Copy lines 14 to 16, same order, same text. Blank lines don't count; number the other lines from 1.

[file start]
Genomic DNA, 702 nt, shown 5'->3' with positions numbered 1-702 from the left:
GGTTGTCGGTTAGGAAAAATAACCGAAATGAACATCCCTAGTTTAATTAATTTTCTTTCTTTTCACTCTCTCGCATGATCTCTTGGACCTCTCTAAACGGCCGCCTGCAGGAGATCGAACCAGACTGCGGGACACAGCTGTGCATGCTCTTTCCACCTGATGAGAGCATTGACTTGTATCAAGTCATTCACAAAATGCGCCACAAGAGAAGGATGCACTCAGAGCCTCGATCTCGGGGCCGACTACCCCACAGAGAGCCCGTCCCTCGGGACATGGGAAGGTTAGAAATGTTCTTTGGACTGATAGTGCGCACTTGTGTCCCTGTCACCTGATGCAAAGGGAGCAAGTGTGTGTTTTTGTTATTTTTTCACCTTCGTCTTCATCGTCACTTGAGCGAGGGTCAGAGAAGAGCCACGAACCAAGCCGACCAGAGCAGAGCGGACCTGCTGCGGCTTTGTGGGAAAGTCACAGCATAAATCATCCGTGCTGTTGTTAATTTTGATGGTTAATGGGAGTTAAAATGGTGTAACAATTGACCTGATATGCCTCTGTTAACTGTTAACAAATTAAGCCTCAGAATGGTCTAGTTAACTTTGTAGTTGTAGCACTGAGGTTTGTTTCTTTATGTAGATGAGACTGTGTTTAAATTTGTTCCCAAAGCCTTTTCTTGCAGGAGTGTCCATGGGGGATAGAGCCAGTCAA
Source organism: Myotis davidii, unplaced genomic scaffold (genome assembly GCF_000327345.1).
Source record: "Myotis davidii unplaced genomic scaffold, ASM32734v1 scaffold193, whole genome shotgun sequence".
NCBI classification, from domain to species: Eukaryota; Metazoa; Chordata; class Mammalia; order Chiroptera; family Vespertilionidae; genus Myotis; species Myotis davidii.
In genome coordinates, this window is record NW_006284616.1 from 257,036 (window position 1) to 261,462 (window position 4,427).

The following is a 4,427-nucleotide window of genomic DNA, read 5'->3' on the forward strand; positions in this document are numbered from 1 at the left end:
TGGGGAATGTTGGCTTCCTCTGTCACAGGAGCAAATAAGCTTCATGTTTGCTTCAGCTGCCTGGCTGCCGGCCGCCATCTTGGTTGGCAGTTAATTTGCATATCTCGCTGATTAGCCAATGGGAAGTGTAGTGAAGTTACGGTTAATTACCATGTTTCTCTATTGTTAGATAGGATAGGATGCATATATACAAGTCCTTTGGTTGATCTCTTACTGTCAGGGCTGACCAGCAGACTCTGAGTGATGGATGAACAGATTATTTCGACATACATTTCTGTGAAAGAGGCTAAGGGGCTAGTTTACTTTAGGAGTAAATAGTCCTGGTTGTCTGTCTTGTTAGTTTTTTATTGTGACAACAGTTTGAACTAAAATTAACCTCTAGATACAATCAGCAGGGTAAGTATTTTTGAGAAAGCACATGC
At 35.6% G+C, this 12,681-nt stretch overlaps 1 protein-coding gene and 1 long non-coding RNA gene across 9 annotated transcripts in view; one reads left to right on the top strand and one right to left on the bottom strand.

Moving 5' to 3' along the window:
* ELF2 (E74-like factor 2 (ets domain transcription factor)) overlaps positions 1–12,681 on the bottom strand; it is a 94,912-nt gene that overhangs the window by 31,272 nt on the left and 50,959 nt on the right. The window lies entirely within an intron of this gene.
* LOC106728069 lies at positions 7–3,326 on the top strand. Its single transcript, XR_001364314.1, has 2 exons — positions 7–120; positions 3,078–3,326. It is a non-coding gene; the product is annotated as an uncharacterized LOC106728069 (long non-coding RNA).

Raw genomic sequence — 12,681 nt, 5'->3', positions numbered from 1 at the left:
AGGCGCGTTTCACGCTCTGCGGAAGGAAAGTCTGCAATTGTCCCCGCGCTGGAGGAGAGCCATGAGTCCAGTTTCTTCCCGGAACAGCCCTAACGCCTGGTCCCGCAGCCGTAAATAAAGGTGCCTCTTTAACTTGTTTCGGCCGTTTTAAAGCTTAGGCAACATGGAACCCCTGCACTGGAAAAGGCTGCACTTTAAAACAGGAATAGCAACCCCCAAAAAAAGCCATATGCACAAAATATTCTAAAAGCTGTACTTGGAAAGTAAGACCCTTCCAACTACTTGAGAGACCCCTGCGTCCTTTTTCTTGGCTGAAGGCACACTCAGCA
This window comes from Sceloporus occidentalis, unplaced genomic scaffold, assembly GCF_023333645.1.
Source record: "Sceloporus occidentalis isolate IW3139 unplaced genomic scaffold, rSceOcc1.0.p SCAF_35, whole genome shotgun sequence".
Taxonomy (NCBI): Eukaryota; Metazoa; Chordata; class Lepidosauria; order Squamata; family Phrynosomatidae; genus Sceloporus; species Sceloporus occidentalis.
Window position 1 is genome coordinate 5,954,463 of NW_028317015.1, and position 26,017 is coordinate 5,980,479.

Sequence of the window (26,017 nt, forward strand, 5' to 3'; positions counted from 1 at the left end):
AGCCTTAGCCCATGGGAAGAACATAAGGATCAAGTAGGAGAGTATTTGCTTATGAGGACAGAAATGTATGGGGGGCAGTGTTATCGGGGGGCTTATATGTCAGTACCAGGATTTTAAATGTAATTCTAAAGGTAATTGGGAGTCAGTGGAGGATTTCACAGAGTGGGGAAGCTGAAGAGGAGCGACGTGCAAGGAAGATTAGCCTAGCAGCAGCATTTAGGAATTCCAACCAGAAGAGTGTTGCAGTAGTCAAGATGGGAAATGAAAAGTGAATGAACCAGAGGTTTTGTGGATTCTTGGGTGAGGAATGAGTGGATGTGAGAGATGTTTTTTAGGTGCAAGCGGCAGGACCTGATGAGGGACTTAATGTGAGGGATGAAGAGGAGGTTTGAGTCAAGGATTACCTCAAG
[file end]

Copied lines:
AGGCGCGTTTCACGCTCTGCGGAAGGAAAGTCTGCAATTGTCCCCGCGCTGGAGGAGAGCCATGAGTCCAGTTTCTTCCCGGAACAGCCCTAACGCCTGGTCCCGCAGCCGTAAATAAAGGTGCCTCTTTAACTTGTTTCGGCCGTTTTAAAGCTTAGGCAACATGGAACCCCTGCACTGGAAAAGGCTGCACTTTAAAACAGGAATAGCAACCCCCAAAAAAAGCCATATGCACAAAATATTCTAAAAGCTGTACTTGGAAAGTAAGACCCTTCCAACTACTTGAGAGACCCCTGCGTCCTTTTTCTTGGCTGAAGGCACACTCAGCA
This window comes from Sceloporus occidentalis, unplaced genomic scaffold, assembly GCF_023333645.1.
Source record: "Sceloporus occidentalis isolate IW3139 unplaced genomic scaffold, rSceOcc1.0.p SCAF_35, whole genome shotgun sequence".